Appeal from order of Court of Common Pleas No. 7 of Philadelphia County, June T., 1964, No. 4448, in case of Miriam Phyllis Cox v. Universal Terminal and Stevedoring Company et al.
John M. Fitzpatrick, with him Joseph R. Thompson, for appellants.
Bert E. Zibelman, with him Freedman, Borowsky & Lorry, for appellee.
Ervin, P. J., Wright, Watkins, Montgomery, Flood, Jacobs, and Hoffman, JJ. Opinion by Ervin, P. J.
[ 206 Pa. Super. Page 209]
The question raised by the appeal in this workmen's compensation case is whether claimant's decedent, Cox, was engaged in the furtherance of his employer's business and therefore within the course of his employment at the time he was shot and killed by a fellow employe.
The referee, the board and the court below made an award for the claimant.
There is no dispute as to the controlling facts as found by the board. Cox was foreman and had charge of hiring a stevedore gang employed by the defendant, Universal Terminal & Stevedoring Company. On the morning of April 26, 1962 Cox was ordered by defendant to hire a work gang of 22 men, including himself, to load drums of oil aboard a vessel in Paulsboro, New Jersey. The hiring was done at Pier 46, South Wharves, Philadelphia, at 8:00 o'clock a.m. to commence work at Paulsboro, New Jersey, at 1:00 o'clock p.m., and included James Beard, a personal friend of Cox. Defendant chartered a bus to transport the men from Pier 46, Philadelphia, to Paulsboro, New Jersey. Under contract regulations defendant furnished transportation and paid one-half hour traveling time for each trip from the point of origin to the place of work and return. The bus left Pier 46 about 12:15 p.m., carrying 18 of the 22 men and Cox. The remaining four longshoremen traveled to Paulsboro in the car of the assailant, James Beard. Work of unloading fifty gallon oil drums did not commence until 1:10 p.m. Although not part of his duty, Cox helped the rest of the gang since one member was missing. It was subsequently discovered that this man had been drinking and was asleep. A near accident caused tempers to flurry and Cox accused the sleeping gang member of drinking on the job. Beard defended the gang member and argued with Cox. Beard had been drinking an alcoholic beverage with several other gang members. Cox stated he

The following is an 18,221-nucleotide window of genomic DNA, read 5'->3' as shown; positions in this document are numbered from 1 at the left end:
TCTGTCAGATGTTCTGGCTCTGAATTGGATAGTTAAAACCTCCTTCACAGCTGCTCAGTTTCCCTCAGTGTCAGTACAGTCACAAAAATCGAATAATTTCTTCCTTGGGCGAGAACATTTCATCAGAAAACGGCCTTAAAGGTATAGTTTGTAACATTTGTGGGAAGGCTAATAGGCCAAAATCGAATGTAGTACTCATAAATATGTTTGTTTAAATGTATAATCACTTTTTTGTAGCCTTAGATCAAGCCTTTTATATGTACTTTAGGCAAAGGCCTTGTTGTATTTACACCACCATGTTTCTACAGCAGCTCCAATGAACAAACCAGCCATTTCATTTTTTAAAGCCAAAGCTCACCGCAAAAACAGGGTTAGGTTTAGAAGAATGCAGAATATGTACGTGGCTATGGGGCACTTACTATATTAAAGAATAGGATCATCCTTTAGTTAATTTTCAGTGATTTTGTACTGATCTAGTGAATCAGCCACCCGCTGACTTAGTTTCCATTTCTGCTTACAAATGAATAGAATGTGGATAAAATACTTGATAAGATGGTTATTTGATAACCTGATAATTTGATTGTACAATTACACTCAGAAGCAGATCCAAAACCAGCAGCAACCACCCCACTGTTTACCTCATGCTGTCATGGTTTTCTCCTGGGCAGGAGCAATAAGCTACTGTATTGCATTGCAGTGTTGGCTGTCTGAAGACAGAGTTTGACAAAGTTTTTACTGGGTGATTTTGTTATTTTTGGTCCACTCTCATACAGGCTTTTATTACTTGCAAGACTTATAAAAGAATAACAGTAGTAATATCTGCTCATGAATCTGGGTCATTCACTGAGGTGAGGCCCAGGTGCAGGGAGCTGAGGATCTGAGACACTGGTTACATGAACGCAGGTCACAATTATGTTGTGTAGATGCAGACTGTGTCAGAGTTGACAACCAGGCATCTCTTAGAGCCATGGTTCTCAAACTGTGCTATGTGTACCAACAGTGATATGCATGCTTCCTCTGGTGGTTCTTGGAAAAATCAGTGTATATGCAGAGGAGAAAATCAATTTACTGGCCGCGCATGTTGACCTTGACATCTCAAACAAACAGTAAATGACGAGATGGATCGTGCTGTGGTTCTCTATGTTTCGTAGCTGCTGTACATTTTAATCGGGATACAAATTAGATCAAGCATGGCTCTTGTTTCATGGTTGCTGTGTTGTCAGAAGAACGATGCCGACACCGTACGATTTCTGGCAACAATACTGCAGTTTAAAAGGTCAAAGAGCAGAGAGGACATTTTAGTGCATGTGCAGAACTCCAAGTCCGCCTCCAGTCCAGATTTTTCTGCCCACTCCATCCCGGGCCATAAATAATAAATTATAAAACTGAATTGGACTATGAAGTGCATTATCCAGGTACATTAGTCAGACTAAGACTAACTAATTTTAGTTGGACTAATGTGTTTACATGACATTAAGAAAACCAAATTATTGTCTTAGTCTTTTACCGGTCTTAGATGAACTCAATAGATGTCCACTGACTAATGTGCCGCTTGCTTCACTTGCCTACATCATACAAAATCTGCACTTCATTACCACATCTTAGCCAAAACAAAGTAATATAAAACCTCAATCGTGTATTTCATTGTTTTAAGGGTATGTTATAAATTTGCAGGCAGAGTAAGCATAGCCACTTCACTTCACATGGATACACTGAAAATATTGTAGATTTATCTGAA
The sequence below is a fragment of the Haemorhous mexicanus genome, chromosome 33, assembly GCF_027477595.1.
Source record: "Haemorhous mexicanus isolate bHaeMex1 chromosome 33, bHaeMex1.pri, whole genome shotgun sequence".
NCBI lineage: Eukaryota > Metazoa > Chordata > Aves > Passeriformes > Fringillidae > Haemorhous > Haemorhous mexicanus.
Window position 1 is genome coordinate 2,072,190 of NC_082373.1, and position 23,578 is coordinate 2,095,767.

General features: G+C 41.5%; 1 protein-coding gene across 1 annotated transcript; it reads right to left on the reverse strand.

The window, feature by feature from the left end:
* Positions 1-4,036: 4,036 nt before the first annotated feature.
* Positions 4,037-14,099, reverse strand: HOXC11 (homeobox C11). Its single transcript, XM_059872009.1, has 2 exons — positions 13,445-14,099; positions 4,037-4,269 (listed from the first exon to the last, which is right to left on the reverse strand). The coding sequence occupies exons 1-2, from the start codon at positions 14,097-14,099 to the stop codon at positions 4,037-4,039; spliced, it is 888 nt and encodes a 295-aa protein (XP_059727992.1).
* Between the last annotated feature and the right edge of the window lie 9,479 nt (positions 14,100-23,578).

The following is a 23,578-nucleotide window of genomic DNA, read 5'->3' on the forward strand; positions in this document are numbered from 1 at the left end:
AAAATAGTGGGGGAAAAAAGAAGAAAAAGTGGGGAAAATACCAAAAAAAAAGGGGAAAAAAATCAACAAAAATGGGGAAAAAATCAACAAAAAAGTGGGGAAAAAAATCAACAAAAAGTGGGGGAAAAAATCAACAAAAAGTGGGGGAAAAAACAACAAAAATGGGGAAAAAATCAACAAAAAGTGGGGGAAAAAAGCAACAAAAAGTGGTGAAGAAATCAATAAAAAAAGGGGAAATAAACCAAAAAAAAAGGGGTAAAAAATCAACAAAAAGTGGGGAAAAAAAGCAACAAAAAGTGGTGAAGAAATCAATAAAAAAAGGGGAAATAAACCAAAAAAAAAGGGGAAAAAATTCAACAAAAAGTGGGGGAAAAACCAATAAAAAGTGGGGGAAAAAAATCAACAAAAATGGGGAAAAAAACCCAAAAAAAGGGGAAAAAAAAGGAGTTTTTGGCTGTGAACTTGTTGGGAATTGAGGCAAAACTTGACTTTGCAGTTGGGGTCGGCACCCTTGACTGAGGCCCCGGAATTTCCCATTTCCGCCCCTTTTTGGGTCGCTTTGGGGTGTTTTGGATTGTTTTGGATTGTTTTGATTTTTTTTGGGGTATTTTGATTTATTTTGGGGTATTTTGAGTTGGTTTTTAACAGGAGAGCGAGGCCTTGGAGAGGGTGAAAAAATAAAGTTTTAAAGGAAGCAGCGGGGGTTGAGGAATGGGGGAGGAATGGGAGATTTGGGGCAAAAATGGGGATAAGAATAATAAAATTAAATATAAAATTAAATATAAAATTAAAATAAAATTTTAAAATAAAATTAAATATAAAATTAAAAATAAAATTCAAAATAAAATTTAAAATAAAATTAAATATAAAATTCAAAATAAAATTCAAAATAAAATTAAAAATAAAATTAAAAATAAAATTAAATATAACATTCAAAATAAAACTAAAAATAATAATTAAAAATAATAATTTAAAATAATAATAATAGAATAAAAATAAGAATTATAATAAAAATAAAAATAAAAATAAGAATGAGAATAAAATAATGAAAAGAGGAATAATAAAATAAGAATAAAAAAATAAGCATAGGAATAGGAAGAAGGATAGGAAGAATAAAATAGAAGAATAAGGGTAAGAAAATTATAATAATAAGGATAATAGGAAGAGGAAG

[ 206 Pa. Super. Page 210]
would fire any gang member who came upon the job drunk, and ordered Beard off the ship. Beard then returned to Philadelphia alone in his car.
At 5:15 p.m. the rest of the gang finished their work in Paulsboro, New Jersey, boarded the bus, and returned to Pier 46, Philadelphia, where they were discharged from the bus. At this time the assailant Beard emerged from his car and aimed his rifle at Cox, who, with the other gang members, scurried for cover. After Beard was calmed by one of the gang members, Cox again stepped into the open and attempted to retrieve his shirt which he had dropped in flight. Beard, who was walking away, turned, saw Cox and, without raising his rifle, fired from the hip, hitting Cox. Decedent then ran across the street, slumped over a barrel and subsequently died. The shooting occurred about 5:45 p.m. Cox was paid until 6 p.m. under his contract with the company and he had the responsibility of dismissing the bus.
The evidence, viewed in a light most favorable to claimant, is sufficient to sustain the findings of fact of the board, which facts are not disputed. It is a question of law for the courts to decide whether, under these facts, deceased was in the course of his employment at the time he was killed: Goodman v. University Shop, Inc., 195 Pa. Superior Ct. 129, 134, 169 A.2d 316. Here the accident may be viewed as occurring off the "premises" of the employer, although it is apparent that the "working place" at any given instance of the decedent and the other longshoremen included the entire pier water front of the Delaware Valley. There is ...